Children born at shorter intervals between pregnancies are at increased risk of developing autism, according to new research published online January 10 in Pediatrics.
“Second-born children who were conceived less than 12 months after their sibling’s birth were at well over 3 times the odds of an autism diagnosis vs those who were conceived 3 or more years later,” lead study author Keely Cheslack-Postava, PhD, a Robert Wood Johnson Foundation Health and Society Scholar and a postdoctoral fellow at Columbia University, New York City, told Medscape Medical News.
“There was a decreasing relationship, so the highest risk was observed in those who were born less than 12 months after their sibling, but if they were born 12 to 24 months they were almost twice as likely to have an autism diagnosis vs those who were conceived 3 or more years later,” she said.
Other studies have shown that a short interpregnancy interval (IPI) is associated with adverse outcomes, including preterm birth, low birth weight, and schizophrenia. The Columbia University group focuses on autism research and therefore sought to determine whether there might be a relationship between the IPI and risk for the disorder.
They analyzed birth records of all children born in California between 1992 and 2002, focusing on first- and second-born, full sibling, singleton births, as well as autism diagnoses from California’s Department of Developmental Services, which provides services to children in that state who have autism and other developmental disabilities.
Among the 662,730 second-born children in the analysis, there was an inverse association between IPI and odds of autism, the analysis showed.
Table. IPI and Odds of Autism Relative to IPIs of 36 Months or Longer
|IPI, mo||Odds Ratio (95% CI)|
|<12||3.9 (3.00 – 3.82)|
|12-23||1.86 (1.65 – 2.10)|
|24-35||1.26 (1.10 – 1.45)|
CI = confidence interval; IPI = interpregnancy interval
Preterm birth or low birth weight did not mediate this association, and it persisted across categories of sociodemographic characteristics, Dr. Cheslack-Postava said.
“Finding that the sooner the conception occurred following the birth of a sibling the greater the likelihood of an autism diagnosis in the second sibling is important because this interval between pregnancies is a potentially modifiable factor,” she said in an interview.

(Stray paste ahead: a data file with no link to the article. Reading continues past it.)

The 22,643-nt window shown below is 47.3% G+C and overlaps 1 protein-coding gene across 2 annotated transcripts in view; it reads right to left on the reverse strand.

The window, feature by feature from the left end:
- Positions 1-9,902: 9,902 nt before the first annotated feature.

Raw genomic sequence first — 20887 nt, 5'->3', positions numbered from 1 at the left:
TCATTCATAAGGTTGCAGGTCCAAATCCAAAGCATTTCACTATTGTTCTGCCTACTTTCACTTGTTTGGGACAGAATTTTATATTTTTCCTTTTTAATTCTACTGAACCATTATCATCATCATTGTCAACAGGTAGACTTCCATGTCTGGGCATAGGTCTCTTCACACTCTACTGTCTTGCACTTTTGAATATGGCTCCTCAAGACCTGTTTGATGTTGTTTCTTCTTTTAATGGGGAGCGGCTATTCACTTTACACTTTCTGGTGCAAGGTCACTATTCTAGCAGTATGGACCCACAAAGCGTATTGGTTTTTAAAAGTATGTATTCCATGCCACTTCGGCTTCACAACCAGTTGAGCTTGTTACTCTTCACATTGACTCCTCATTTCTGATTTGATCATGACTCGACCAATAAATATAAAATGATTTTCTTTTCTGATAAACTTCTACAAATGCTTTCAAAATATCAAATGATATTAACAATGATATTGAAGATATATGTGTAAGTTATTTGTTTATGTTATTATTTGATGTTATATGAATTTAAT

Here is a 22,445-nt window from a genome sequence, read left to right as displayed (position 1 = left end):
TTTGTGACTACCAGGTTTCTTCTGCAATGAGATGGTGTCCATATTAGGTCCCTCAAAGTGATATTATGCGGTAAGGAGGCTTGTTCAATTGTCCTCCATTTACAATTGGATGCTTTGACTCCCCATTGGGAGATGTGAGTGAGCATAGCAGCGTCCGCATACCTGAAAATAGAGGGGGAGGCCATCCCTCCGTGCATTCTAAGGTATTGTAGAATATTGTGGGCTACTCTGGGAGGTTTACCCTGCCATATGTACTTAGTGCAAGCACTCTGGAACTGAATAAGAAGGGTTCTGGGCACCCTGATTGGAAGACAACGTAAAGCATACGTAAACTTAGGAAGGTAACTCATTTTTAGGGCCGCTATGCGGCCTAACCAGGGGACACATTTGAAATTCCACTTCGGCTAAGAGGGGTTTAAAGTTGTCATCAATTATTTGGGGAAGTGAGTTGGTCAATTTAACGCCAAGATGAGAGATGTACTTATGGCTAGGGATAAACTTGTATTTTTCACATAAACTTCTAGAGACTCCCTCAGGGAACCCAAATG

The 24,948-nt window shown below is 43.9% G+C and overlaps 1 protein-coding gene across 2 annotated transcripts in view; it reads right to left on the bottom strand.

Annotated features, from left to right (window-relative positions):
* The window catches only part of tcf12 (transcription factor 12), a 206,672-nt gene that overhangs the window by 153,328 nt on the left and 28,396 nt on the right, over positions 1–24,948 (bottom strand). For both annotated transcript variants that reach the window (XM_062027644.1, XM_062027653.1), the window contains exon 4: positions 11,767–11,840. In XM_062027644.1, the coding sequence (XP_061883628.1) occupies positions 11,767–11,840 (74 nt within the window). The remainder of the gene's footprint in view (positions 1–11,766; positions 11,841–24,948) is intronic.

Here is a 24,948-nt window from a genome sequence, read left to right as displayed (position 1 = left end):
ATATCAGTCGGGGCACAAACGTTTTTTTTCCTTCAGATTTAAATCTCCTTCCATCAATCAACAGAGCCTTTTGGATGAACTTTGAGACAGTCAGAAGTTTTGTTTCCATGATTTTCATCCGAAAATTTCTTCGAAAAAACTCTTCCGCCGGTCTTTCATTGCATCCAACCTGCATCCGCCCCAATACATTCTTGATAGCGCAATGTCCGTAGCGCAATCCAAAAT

“We don’t know what about that interval matters for autism, but this is an important clue that may let us learn about potentially modifiable risk factors for autism. We are hoping that others will try to test and see if this shows up in other populations and perhaps get at what’s behind this finding. It was a very strong and robust association.”
Commenting on the study for Medscape Medical News, Susan L. Hyman, MD, associate professor of pediatrics at the University of Rochester Medical Center, New York, said it clearly shows the link between a short interpregnancy interval and autism risk and offers the IPI as an important clue to examine in future studies.
“These types of epidemiological studies are very important. They tell us what questions to ask going forward in prospective studies,” said Dr. Hyman, who is also chair of the Autism Subcommittee of the American Academy of Pediatrics.
“This study alerts pediatricians to be especially alert in their screening for autism and other developmental disabilities in the second-born sibling of a short interpregnancy interval,” she said. “Pediatricians and other child healthcare professionals are the first line of identification for early treatment.”
She warned that the message from this study might be a cause of concern and alarm for families.
“I don’t want to scare families. My children are 16 months apart, and there are a whole lot of people like me out there and when you see things like this you wonder, was I putting my child at risk?” she said.
“And the answer is, well, you know, you do what you do. Pregnancy happens. What this tells pediatricians is to counsel families who find themselves with another baby on the way. Make sure the mothers take care of themselves, get good prenatal care, eat and sleep right, and do not worry because stress is bad. But there are a lot of families who are going to read this and take a second look at their second child.”
Dr. Hyman noted that autism is increasing and there is still a lot of work before we can pinpoint exactly why.
“That’s one of the reasons why these epidemiologic studies are so tremendously important. If people don’t look at the data that has been collected, we won’t know the questions to ask,” she said.
This study was supported by the Robert Wood Johnson Foundation Health and Society Scholars Program and the National Institutes of Health Director’s Pioneer Award Program. Dr. Cheslack-Postava and Dr. Hyman have disclosed no relevant financial relationships.
Pediatrics. Published online January 10, 2011.0